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view, of such essentials. This is left to be done by those whose charge it is to feed the flock of Christ : and in this the skill of the judicious interpreter will be most profitably displayed.
The desire, however, of simplifying, as much as possible, the truths of the Christian Faith, and of cutting off occasions of disputation, seems to have led many to attempts at generalizing its system, more than is consistent with a distinct delineation of its design. Thus it has been affirmed, that nothing is fundamentally necessary to be believed, but that Jesus is the Messiah ; or that those articles alone are fundamental, on which all Christians are agreed ; or, again, that what is essential to the Faith is to be determined solely by its practical tendency and effect :-all which are but ambiguous or defective criterią of a right belief; affording no direct evidence of the specific articles which constitute the faith itself, much less of the sense in which they are to be received, so as not to be rendered inconsistent with each other. Such indefinite views of the
subject tend indeed to create indifference to correct apprehensions of the truth, and to shelter dangerous errors under the cover of a latitudinarianism specious, but delusive.
Among the many directions, therefore, which have been given for our guidance in this respect, none, perhaps, is so entirely unexceptionable, as the rule laid down by an eminent Divine of our Church”, that “ whatever verities are found to be plainly “ and directly essential to the doctrine of “ the Gospel-Covenant, they are funda
mental verities ; and whatever errors are
plainly and directly subversive of it, “ they are fundamental errors.”
That such fundamental truths are discernible in the Holy Scriptures, may be inferred from the purpose for which those Scriptures were written. Every thing in the Sacred Volume tends to one great central point, the Covenant of God with man for his final justification and acceptance. Whatever inseparably appertains to this, is fundamental in its kind, and indispensable to a saving faith. Whatever is repugnant to
a Dr. Waterland.
this, is an error that endangers salvation. Numberless other truths there may be, consequent upon these, or collaterally connected with them, or even entirely distinct from them, which, as Scripture-verities, we are also bound to believe. But those only are strictly fundamental in the system, which immediately affect that great charter of our salvation, the Christian Covenant. And what these are, the nature and the terms of the Covenant will sufficiently ascertain.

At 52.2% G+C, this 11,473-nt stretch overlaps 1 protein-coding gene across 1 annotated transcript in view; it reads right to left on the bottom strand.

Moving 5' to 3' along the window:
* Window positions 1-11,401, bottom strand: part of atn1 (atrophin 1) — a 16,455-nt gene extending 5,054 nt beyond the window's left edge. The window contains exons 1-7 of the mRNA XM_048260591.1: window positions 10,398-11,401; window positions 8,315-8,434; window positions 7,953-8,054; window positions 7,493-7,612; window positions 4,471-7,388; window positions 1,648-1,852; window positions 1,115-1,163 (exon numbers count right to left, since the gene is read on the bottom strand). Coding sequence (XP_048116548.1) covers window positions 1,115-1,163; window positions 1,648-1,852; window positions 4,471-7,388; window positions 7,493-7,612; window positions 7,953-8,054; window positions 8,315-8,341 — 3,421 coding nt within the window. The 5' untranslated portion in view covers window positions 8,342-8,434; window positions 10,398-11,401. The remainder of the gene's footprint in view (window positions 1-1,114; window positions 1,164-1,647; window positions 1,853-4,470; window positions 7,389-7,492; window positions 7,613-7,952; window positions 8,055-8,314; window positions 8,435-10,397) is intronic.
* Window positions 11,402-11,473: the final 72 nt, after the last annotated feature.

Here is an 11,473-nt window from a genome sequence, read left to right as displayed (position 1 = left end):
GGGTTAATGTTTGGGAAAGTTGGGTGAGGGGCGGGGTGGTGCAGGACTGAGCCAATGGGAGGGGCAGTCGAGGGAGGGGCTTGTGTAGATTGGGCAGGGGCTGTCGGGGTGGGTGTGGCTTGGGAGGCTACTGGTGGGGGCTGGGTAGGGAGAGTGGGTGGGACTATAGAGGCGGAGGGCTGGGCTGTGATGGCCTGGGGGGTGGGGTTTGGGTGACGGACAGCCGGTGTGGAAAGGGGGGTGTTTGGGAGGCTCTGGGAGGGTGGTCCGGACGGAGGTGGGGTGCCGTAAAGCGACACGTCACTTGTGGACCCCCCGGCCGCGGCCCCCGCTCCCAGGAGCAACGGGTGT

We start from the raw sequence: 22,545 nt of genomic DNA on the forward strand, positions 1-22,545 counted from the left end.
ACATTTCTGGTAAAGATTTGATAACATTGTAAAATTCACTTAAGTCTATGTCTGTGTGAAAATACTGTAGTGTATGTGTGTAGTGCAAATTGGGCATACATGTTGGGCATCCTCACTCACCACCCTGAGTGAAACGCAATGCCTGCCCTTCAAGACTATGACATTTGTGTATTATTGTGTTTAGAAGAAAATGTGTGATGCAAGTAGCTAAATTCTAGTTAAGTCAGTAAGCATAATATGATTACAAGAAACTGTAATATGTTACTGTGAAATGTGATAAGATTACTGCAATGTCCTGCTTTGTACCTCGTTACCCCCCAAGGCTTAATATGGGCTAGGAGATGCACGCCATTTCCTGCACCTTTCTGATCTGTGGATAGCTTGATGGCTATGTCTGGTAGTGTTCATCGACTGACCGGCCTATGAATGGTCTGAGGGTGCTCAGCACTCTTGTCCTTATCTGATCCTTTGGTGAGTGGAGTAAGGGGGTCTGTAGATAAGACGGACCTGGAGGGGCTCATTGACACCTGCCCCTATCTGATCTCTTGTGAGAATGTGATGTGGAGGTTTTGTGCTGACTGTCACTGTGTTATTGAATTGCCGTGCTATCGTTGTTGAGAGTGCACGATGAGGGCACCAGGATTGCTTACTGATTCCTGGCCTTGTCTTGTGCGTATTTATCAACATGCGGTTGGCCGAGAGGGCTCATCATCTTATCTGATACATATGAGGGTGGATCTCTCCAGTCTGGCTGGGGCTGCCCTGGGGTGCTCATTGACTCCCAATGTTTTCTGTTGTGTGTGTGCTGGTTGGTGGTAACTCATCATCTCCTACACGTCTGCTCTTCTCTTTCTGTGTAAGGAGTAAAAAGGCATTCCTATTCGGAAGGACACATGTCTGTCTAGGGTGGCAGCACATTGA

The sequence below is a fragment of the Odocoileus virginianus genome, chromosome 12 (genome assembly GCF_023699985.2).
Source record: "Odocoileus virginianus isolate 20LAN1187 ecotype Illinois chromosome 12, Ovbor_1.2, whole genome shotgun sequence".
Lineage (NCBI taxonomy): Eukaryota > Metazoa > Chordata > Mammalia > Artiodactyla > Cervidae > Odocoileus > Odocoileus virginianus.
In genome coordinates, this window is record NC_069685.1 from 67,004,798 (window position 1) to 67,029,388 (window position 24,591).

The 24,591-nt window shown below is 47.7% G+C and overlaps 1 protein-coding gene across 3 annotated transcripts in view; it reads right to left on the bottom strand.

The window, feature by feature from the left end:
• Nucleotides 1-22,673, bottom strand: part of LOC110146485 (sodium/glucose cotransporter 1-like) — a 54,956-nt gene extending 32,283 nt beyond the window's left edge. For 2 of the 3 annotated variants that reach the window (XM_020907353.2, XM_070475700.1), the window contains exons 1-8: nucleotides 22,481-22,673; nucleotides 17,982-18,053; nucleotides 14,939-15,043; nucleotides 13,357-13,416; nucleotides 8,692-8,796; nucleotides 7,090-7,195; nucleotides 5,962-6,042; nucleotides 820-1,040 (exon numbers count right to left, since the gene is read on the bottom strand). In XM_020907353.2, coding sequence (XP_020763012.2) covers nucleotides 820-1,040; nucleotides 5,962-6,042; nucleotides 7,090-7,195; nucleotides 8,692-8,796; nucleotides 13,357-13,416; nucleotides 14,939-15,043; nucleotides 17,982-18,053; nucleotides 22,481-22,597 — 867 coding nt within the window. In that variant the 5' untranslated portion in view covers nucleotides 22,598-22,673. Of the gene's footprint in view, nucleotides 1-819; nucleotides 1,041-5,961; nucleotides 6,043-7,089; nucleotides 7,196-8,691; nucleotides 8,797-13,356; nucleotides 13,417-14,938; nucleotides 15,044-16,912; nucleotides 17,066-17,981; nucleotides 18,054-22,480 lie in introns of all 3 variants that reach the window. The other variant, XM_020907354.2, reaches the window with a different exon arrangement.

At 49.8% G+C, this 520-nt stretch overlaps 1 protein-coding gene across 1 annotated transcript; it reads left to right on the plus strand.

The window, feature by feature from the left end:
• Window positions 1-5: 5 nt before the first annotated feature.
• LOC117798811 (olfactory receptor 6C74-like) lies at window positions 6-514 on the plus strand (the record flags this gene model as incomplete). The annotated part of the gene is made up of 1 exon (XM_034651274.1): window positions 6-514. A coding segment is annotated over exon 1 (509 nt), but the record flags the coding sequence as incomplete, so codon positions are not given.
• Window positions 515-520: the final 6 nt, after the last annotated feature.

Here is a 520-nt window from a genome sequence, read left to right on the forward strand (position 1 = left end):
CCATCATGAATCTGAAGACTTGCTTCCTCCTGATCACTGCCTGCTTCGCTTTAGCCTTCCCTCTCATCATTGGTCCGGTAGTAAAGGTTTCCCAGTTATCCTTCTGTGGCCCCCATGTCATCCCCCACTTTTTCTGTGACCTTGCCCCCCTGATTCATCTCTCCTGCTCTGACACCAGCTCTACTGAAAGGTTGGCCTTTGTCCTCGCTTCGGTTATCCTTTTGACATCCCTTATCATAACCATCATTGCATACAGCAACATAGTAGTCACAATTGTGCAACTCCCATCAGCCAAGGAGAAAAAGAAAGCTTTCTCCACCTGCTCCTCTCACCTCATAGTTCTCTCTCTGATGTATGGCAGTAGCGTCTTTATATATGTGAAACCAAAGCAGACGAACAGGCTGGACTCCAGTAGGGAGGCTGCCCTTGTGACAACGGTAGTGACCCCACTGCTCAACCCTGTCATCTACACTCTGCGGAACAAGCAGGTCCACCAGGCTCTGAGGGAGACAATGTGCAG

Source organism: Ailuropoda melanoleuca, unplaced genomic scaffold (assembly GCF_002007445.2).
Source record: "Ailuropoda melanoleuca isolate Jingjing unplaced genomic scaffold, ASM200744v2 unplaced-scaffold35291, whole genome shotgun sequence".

The Gospel presupposes, not only the existence of God, but the mode of his existence as Father, Son, and Holy Ghost, and those essential attributes by which he was moved to bestow this inestimable blessing upon mankind. It also presupposes the contraction of actual guilt on the part of man; whence arose the necessity of this merciful interposition of the Almighty, to save him from destruction. It further assumes, that man has freedom of will to accept or reject the proffered mer
and that it is the indisputable right of his Divine Benefactor to prescribe the sti
pulations, or conditions, on which its benefits shall depend.
The points thus assumed are therefore to be regarded as forming the basis of the Christian system, and, consequently, as fundamental doctrines. They involve the truth and the validity of the whole scheme of religion deduced from revelation. Hence it is our first concern, to form correct opinions on these topics. To know God, and to know in what relation we stand to Him under this gracious dispensation, are essential to a right apprehension of the dispensation itself, as well as to the profitable application of it to ourselves. Contrariety of sentiment on such leading questions must not only preclude accommodation as to many lesser points, but will make each party appear to the other as virtually renouncing Christianity itself.
For similar reasons, the acknowledgment of our Lord Jesus Christ as the Mediator between God and man, combining in his person the twofold nature, human and Divine, must, if the doctrine be true, bé essential to the Covenant; and,
therefore, to err on this point, is to err fundamentally. Inseparably connected with this, is the doctrine also of Atonement through the Redeemer; according to our belief or disbelief of which, Christianity assumes a totally different character; different in kind and in substance, not merely in form and circumstance.
The same may be said respecting the conditions of salvation through Christ. A Covenant without condition seems to be a contradiction in terms. If the Gospel were simply a Promise of salvation, it might be absolute and unrestricted. But as a Covenant, it is necessarily conditional. Therefore, though it originated in God's free Gráce, and is founded entirely on His Promises, which are “yea and amen," and which he might have withholden or not, at his good pleasure ; yet these Promises being delivered under the form, and substance, and denomination of a Covenant, they must be regarded in that light: and to represent the Almighty as making this offer irrespectively and unconditionally, is to undermine the very foundations of the